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Ofcom’s Second Public Service Broadcasting Review: Putting Viewers First

Final Statement published 21|01|09

One page overview

a girl and her grandfther watch TV

In this review we have focused on how to ensure the delivery of content which fulfils public purposes and meets the interests of citizens and consumers throughout the UK. Our aim has been to make recommendations that respond to the huge changes brought about by the transition to the digital era.

The central question is how a historically strong and successful public service broadcasting system can navigate from its analogue form to a new digital model. We need to sustain its quality and creative spirit while also capturing the opportunities of broadband distribution, mobility and interactivity.

Our recommendations are based on detailed audience research, a wide range of views from stakeholders within industry and our own analysis. The recommendations we present to government and Parliament set out what we believe is required to fulfil a vision of diverse, vibrant and engaging public service content enjoyed across a range of digital media, which complements a flourishing and expansive market sector. In summary, we believe that the four top priorities are:

  • To maintain the BBCs role and funding for its programmes and services at the heart of the overall system.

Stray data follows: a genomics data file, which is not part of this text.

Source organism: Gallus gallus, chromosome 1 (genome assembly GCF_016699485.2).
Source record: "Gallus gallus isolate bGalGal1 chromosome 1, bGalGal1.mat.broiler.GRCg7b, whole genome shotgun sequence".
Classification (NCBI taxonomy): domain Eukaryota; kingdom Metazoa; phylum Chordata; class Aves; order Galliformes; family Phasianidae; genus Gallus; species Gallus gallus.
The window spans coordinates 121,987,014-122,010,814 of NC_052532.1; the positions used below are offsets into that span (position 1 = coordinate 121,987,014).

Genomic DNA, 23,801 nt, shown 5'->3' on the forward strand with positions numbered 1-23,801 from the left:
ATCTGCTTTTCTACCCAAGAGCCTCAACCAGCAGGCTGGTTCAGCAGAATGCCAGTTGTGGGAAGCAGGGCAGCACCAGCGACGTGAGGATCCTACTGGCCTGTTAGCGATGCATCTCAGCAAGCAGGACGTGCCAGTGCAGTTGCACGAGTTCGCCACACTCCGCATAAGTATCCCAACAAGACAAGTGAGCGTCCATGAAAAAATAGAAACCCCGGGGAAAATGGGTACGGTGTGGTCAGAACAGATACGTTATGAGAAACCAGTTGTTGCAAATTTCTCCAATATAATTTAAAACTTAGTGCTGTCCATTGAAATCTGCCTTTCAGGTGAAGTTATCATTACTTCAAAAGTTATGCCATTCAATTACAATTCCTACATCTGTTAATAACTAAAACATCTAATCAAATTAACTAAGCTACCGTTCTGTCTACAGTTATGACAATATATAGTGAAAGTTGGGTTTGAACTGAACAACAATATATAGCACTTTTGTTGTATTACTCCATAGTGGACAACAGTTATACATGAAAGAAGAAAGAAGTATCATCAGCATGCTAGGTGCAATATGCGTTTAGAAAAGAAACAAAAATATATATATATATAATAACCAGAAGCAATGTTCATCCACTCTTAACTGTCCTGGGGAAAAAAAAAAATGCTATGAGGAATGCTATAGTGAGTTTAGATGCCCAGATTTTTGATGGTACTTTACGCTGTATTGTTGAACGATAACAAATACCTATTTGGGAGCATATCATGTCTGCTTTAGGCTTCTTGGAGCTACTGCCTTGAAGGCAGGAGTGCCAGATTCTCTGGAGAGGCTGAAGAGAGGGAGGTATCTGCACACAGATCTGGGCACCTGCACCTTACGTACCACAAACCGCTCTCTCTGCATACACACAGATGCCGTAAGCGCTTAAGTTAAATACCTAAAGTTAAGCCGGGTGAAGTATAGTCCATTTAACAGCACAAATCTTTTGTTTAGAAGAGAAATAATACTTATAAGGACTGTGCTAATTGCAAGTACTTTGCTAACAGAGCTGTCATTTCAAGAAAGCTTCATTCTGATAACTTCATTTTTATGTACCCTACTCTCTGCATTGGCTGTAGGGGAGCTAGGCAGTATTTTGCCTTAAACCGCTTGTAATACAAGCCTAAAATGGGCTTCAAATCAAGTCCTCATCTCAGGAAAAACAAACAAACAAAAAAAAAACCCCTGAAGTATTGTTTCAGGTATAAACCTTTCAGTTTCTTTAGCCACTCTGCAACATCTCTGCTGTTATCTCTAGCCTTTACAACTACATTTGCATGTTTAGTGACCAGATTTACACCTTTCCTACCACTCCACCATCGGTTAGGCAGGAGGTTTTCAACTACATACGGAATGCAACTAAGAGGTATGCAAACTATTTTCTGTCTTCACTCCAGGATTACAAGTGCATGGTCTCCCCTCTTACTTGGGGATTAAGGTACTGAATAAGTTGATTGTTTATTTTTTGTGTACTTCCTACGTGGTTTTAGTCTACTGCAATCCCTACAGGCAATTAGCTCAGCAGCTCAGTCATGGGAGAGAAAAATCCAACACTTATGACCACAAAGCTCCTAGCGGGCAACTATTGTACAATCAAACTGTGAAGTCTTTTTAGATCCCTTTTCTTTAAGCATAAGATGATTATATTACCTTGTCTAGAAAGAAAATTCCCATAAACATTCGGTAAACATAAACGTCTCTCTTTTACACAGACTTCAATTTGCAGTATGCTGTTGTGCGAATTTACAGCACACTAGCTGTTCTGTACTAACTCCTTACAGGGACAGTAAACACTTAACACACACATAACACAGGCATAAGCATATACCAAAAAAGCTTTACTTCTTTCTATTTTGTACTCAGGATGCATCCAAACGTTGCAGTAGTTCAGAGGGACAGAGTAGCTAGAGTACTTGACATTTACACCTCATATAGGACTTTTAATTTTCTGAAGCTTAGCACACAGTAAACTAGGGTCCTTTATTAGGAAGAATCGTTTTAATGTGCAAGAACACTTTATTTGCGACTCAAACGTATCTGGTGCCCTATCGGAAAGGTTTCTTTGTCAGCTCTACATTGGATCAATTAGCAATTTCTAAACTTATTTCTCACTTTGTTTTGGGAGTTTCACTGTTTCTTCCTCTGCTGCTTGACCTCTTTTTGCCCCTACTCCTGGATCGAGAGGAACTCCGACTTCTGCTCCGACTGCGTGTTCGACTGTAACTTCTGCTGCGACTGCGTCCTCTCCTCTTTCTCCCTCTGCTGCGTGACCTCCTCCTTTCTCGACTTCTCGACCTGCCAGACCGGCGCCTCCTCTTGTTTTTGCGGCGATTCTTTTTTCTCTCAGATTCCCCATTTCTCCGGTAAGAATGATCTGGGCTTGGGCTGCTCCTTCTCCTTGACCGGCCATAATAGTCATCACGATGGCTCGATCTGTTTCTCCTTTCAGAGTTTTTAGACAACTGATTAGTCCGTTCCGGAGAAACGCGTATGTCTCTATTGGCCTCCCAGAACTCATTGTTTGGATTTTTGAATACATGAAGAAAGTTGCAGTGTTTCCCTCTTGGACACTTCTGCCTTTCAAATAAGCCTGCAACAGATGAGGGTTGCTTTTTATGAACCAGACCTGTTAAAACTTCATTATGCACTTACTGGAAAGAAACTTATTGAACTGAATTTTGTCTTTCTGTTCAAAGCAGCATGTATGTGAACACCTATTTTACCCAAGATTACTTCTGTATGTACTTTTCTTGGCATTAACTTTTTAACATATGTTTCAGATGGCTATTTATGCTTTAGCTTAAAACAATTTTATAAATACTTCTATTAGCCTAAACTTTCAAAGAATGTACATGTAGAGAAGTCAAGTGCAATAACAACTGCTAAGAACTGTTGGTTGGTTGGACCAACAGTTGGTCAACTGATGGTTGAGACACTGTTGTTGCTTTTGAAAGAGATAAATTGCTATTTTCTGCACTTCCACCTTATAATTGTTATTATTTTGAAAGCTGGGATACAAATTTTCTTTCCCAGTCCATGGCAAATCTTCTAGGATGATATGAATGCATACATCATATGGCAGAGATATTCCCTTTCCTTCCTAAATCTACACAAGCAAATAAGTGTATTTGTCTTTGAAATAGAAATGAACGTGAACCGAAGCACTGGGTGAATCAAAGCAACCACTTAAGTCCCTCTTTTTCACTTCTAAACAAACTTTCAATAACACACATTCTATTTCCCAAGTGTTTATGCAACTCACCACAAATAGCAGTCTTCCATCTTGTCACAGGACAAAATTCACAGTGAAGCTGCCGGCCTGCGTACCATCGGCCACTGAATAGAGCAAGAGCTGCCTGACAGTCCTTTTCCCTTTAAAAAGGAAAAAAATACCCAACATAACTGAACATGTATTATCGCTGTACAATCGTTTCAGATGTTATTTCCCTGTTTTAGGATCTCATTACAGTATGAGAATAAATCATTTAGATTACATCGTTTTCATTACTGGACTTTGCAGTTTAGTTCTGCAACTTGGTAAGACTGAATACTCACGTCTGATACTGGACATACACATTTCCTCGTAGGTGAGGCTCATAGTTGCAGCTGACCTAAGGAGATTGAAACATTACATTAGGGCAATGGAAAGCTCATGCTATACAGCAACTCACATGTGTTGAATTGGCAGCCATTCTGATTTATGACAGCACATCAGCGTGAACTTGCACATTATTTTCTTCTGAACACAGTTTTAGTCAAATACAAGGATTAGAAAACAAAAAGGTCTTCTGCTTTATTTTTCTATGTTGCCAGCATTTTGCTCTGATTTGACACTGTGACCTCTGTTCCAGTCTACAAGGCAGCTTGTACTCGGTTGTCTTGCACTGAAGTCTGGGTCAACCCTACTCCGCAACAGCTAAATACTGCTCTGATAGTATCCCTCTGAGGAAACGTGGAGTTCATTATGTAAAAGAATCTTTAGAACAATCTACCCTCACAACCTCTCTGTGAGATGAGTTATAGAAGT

• To support investment in and wide availability of high quality original programming and UK and international news, by positioning the Channel 3 and Channel 5 services as commercial networks with a limited public service commitment, with modest licence benefits balanced by appropriate obligations on a sustainable basis.
  • To plan now to ensure the supply of a choice of high quality news alongside the BBC in the devolved nations and English regions. This should include developing proposals for a new approach based on independently funded news consortia.
  • To ensure there is a financially robust alternative provider of public service content alongside the BBC, with Channel 4 at its heart, preferably based on partnerships, joint ventures or mergers, with the scale necessary to sustain effective delivery of public purposes across digital media. A new remit, governance and accountability will be essential.

We recognise also the value of choice in public service content for children and in the devolved nations. If these needs cannot be met sufficiently by these recommendations then:

  • Government should consider funding specifically for childrens content, and the case for specific approaches in each of the devolved nations for the delivery of public service content other than news.

Decisions on many of these matters are needed within the next year, as the current model of commercial public service broadcasting is clearly no longer sustainable.

We recognise that difficult choices will need to be made about the use of scarce resources. These priorities will need to be considered alongside other potential requirements to fulfil the interests of citizens and consumers in the digital age. These include promoting the availability and take-up of broadband.

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